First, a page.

Covering 26,500 sq km, Neom will be larger than Sardinia, Lebanon and Israel, so it is hard to imagine that it will be simply a city. In fact, 32-year-old Crown Prince of Saudi Arabia Mohammed bin Salman has much more ambitious aims for the project of his creation: the goal of what is set to be a kind of Silicon Valley in the heart of the Middle East is to change the country’s economy, by liberalising it and making it less oil dependent. The name Neom is not a coincidence: it combines the Latin root “neo” with the letter “M”, the first letter of mustaqbal, which means “future” in Arabic.
The city will be strategically placed – on a greenfield site along the Red Sea coast, in the north-western part of the country, on the border with Jordan and Egypt. Prince Mohammed bin Salman, when introducing it last autumn at the Future Investment Initiatives Forum (attended by 3,500 business people from 88 countries, including the Italian Minister of Economy Pier Carlo Padoan) assured his audience that Neom “will become a global hub that will connect Asia, Europe and Africa and will be the safest, most efficient and future-oriented place in the world, as well as the best place to live and work”.
But perhaps not quite the best place for some, for example, alcohol will be banned (Islamic law prohibits it). “A foreigner who wants to drink alcohol is free to go to neighbouring Egypt or Jordan”. Luckily for those who are partial to a tipple, the city will be connected to Sharm El Sheikh by bridge, resting on the islands of Tirana and Sanafir (which were “donated” to Saudi Arabia on 4 March by the Egyptian president Al Sisi during the Saudi king’s visit to Cairo).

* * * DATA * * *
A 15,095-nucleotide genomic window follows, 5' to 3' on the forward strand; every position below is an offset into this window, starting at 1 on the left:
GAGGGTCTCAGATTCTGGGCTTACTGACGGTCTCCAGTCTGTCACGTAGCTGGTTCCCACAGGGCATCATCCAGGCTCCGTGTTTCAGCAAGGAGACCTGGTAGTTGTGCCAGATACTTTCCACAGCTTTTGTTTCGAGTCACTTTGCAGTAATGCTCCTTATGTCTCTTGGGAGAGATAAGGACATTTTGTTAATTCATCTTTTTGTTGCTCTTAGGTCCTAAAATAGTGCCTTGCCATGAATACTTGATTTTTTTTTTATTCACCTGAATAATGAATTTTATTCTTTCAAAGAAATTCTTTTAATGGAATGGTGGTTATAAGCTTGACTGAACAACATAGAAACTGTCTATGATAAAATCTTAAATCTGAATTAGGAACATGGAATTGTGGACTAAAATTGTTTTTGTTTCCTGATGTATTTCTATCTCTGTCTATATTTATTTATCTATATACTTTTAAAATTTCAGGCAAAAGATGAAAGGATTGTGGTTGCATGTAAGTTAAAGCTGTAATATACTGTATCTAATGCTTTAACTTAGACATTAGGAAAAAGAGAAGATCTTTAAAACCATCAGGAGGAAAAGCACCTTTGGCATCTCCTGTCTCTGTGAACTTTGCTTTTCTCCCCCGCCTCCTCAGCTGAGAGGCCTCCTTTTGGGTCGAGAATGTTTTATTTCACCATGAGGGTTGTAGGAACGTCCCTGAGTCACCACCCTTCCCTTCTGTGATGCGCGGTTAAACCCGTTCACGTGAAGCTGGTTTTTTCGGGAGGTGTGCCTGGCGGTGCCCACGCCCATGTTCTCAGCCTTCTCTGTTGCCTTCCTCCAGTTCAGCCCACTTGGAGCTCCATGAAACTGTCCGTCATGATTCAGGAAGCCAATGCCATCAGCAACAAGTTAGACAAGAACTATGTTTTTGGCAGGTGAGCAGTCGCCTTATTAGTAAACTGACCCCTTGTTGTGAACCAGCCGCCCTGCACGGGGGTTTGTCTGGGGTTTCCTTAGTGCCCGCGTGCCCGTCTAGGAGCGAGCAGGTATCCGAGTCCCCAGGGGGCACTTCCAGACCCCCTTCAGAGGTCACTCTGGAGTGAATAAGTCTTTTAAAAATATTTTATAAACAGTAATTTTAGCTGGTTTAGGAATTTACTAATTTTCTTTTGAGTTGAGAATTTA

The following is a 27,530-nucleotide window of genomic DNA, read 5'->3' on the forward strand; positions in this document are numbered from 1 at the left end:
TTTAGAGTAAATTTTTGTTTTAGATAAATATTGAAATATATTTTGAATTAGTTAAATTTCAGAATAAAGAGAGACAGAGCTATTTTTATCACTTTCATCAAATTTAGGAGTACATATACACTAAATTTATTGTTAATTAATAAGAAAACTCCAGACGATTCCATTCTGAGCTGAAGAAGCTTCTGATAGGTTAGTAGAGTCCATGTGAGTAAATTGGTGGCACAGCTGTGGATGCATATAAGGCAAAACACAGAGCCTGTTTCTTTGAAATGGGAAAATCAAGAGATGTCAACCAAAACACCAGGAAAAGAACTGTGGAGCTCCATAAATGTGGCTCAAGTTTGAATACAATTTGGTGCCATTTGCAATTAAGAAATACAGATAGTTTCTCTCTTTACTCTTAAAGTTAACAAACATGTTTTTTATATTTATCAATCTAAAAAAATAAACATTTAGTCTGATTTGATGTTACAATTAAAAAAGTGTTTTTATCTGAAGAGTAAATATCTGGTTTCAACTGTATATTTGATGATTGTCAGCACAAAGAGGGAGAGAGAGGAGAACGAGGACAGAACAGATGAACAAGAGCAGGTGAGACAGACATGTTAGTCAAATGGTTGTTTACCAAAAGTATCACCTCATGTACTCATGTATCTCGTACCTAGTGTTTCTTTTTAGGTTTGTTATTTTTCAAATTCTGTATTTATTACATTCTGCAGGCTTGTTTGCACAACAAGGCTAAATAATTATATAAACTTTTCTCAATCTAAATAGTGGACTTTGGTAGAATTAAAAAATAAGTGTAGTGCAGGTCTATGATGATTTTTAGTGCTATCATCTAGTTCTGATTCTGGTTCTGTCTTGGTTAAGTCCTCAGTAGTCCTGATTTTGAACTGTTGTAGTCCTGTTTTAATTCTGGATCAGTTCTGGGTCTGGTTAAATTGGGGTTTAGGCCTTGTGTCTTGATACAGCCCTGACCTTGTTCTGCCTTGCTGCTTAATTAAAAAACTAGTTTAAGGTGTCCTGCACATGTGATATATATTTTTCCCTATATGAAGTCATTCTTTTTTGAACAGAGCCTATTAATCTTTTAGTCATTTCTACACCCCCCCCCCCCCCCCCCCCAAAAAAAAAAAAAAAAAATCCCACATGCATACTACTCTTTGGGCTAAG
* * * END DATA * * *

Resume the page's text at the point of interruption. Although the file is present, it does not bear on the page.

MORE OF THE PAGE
To attract foreign talent and investment, Neom will have a free zone with its own customs system, special taxation and labour legislation and an independent judicial system subject to independent regulations, which will be drafted (and this is big news too) hand-in-hand with local and non-local business people. Only manufacturing and business involving valuable products will be allowed in Neom, with a focus on nine investment sectors: energy and water, transport, biotechnology, food, technology and digital sciences, advanced manufacturing, and media and entertainment. Formally, territorial sovereignty will be held by Riyadh.
The project, worth USD 500 billion, is part of the Saudi Vision 2030, a two trillion dollar plan that the Saudi king kicked off in 2016 with a clear goal: to diversify the economy of what is the largest oil exporter, create jobs in the private sector and streamline bureaucracy – thus turning Saudi Arabia into a new country. Saudi Arabia aims to compete with (or imitate) the United Arab Emirates (especially Dubai) and Qatar, both of which have become examples of an economic development model supplementary to oil production and export.
The management was entrusted to world-renowned Western manager Klaus Kleinfeld, former CEO of Siemens and Alcoa. In addition to foreign investment, a large part of the required funding will come from the investment fund (PIF) chaired by Salman himself, and which can now count on USD 230 billion worth of assets but which aims to grow even more once 5% of the Aramco company is listed on the stock exchange (New York, London, Tokyo and Hong Kong stock exchanges are currently in the hunt for winning Saudi Aramco’s IPO).
The city will have a new – hyper-technological and sustainable – housing model. The “ideal city”, nestled between the Gulf of Tiran and Jordan, will be entirely fed by renewable sources: wind and solar plants. All the transport systems will be equipped with automatic driving software, drones packed with passengers will fly among the skyscrapers, and high-speed Wi-Fi internet connection will be guaranteed everywhere. By 2030, the plan envisages completion of a residential area, a financial district, a sector for entertainment and tourism and a network of dedicated industrial parks: renewable energy, water sector, biotechnology, food supply chain, technology and digital sciences. The works are expected to kick off in the first quarter of 2019, and the first phase of development should be concluded by the end of 2025. With over 70 companies engaged in major infrastructure projects, Italy is one of the main trade partners of the Saudi kingdom. And thanks to Neom, business opportunities are set to soar.